Every trip has a story behind the photos, so why not tell your story well, making sure you include your kid's point of view. After living abroad for several years and during each of my daughter's entire childhood so far, my husband and I have learned a few tips and tricks along the way to document all of our family travels and I'm so excited to share those with you today!
1. Get on a Kid's Level:
People often take pictures from their own eye-level, but getting down on the same level as your child can give you a whole new perspective that will make your photos stand out. It also helps you tell the story of their travels, because it shows you how they saw the sights. Crouching down low captures a more natural stance, pose, and position of your kiddos. The entire perspective of the “sight” is changed by looking at it from a kid's eye view.
Baby girl enjoying the haystacks at a German Pumpkin Festival
2. Embrace the Morning:
When traveling and out of routine, small kids tend to get over-stimulated quite easily, so take advantage of the morning for some quick photos. If your kids are like mine, when they are not sleeping in their own bed, they are very early risers, so we use this to our advantage. Plus, the crowds aren’t out in full force in the wee hours of the morning, and the morning light adds a little novelty to the picture.
3. Capture the Moment:
Go with the flow and embrace non-posed shots. Let the kids run the show, because candid shots actually tell the story of your travels much better than posey-poses. They capture the essence of what is really going and let the personality of the kids shine through, because kids are most expressive when they are just being kids. After all, you are on vacation to have fun, so let go of the preconceived Pinterest photo and embrace your kids as they enjoying each moment.
Turning a loaf of bread into a microphone at a picnic on the lawn of the Eifel Tower
4. Think Colors and Textures:
What you wear in a photo can make a world of difference in the end result. Busy patterns don’t go so well in travel photos as more often than not, the picture has lots more happening in the background than just a plain ole’ portrait. Think solid colors that compliment a busy background, and the key ingredient is adding a little texture from an accessory, like a hat or bow (well, at least that works well for my kids since they are girls!)
5. Go Black-and-White:
Many times, high traffic tourist areas are super busy, and that really shows in pictures. So going black-and-white minimizes a lot of the background noise while still keeping the ambiance of the tourist destination. With lots of people come lots of different colors, so black-and-white eliminates distractions from multiple patterns and colors from the backdrop.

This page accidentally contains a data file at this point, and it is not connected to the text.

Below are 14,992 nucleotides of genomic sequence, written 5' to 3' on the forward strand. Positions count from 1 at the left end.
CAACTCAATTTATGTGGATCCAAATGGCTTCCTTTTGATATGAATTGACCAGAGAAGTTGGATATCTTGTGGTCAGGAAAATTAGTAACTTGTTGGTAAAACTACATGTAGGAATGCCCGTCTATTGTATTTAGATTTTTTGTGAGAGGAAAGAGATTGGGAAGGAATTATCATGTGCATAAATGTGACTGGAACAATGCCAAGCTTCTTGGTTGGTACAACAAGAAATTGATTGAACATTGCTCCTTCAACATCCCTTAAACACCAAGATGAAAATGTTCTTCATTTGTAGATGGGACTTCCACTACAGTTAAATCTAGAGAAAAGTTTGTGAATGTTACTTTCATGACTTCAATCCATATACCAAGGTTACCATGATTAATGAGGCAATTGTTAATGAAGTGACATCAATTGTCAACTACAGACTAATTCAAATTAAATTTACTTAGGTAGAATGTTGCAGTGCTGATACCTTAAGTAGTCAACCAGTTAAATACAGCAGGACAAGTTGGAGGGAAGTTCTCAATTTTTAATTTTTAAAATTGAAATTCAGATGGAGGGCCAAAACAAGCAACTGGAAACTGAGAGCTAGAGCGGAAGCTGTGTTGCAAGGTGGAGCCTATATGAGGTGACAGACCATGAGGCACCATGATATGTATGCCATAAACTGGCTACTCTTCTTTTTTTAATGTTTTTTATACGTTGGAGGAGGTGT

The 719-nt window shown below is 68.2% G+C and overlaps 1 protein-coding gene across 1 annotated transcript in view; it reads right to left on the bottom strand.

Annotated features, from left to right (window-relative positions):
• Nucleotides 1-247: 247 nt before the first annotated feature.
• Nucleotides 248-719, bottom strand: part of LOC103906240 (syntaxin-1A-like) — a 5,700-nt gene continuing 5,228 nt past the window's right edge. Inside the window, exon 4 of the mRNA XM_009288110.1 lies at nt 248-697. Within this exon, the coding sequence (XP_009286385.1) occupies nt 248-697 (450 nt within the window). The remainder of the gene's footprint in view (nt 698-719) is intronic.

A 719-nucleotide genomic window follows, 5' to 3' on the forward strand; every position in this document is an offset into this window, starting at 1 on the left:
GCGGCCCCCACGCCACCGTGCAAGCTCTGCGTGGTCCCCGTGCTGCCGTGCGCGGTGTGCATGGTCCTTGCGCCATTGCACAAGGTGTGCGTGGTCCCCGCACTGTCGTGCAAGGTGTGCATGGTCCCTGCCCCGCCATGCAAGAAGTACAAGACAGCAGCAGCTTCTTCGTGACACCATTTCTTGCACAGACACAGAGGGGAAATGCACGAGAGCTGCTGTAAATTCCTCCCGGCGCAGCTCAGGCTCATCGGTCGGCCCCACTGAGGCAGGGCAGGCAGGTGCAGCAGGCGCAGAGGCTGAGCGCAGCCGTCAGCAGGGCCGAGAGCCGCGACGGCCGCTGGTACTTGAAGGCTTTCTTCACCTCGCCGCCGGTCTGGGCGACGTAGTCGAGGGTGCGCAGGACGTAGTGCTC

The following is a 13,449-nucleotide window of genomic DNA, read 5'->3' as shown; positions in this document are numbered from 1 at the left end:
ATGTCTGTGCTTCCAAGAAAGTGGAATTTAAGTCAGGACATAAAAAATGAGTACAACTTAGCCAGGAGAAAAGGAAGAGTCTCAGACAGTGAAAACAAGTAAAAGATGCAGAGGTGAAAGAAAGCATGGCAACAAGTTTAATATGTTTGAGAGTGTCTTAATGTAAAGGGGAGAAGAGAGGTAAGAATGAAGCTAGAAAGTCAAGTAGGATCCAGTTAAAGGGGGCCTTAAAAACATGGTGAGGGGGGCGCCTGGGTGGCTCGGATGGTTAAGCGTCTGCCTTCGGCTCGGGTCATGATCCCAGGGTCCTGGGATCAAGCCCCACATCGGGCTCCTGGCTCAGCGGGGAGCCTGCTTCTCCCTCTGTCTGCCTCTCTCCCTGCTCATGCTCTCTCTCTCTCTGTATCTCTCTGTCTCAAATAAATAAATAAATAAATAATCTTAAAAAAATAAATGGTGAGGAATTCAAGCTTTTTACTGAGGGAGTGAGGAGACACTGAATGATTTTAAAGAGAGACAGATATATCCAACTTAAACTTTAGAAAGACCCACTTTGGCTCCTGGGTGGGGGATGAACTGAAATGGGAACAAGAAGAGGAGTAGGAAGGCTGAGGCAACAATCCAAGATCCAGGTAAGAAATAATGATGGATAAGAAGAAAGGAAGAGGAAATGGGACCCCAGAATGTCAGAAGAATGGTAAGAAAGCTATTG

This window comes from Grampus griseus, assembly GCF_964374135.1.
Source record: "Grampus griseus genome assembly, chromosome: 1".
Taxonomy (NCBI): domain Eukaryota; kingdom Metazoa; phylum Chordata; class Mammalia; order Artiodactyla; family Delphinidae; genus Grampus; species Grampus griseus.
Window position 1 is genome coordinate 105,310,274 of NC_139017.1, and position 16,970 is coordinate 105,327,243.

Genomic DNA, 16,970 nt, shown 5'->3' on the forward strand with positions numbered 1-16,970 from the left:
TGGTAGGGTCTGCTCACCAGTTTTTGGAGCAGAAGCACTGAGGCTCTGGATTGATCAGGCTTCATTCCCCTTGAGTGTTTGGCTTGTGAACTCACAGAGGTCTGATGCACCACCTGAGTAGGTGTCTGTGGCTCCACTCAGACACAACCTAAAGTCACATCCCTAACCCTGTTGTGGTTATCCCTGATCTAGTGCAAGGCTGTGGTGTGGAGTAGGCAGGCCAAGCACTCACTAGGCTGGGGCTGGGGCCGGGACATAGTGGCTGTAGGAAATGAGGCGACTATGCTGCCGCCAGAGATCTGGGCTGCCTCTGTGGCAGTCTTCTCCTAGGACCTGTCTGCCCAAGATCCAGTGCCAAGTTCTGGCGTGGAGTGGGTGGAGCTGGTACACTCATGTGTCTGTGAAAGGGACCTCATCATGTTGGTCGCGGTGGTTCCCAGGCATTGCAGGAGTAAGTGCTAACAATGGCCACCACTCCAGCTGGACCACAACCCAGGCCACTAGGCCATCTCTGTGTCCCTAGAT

Market day at Freiburg in the Black Forest
6. Put a Few Tricks Up your Sleeve:
Getting the little tot to look at the camera (or wherever you want) can quickly turn into a battle of the wills for the parent; refusal to cooperate is almost a given. So, a little distraction can change the mood. Bubbles seem to work wonders, as does as little noise from behind the camera
7. Consider Your Spot:
When traveling, its hard to know much about the physical attributes of the place you are going, because more than likely, the setting is new to you, so before trekking out to the particular spot you imagine to be the picture place, do a little prep work. The app LightTrac is a good resource to use. LightTrac will tell you from which direction the sunlight (or moon-light) will be coming from at any time of day, at any location in the world, and lighting can be crucial in making that photo turn out just right.
Taking in the lively port at dusk in Portugal
8. Take Your Camera Everywhere:
When dealing with young kids, ”scheduled” photo shoots (done by parents) don’t always work when traveling. By having your camera with you at all times, you can take advantage of the little opportunities that arise from the journey throughout the day. From our experience, expecting our little ones to participate for a grand photo session in front on an iconic monument isn’t going to go as planned, and we ended up frustrated with not a single "framer."
9. Process the Photos.
Using software after the photo is taken can make a big difference in making your photo really stand out. We use a variety of software tools including Adobe Photoshop and Lightroom and Nik Software. But one of the best processing tools for on-the-go travelers is Snapseed. It’s really great, because it has adjustable presets that the user can determine how much or little to use. Snapseed is a mobile app and can be found in the App store.
Overlooking the valley in the Italian Alps
10. Relax and Enjoy:
Vacation is meant to be enjoyed; it’s a holiday after all! Great pictures can help you look back and enjoy the fond memories of your time there, but it’s not worth ruining your trip just to get a few good photos. Cranky kids don’t make for fun travel mates!!
Playing in the pumpkins at a Pumpkin Festival
So campers, will you please share with us some of your great photos from shots taken across the globe? Join us on our Facebook page. We’d love to hear from you!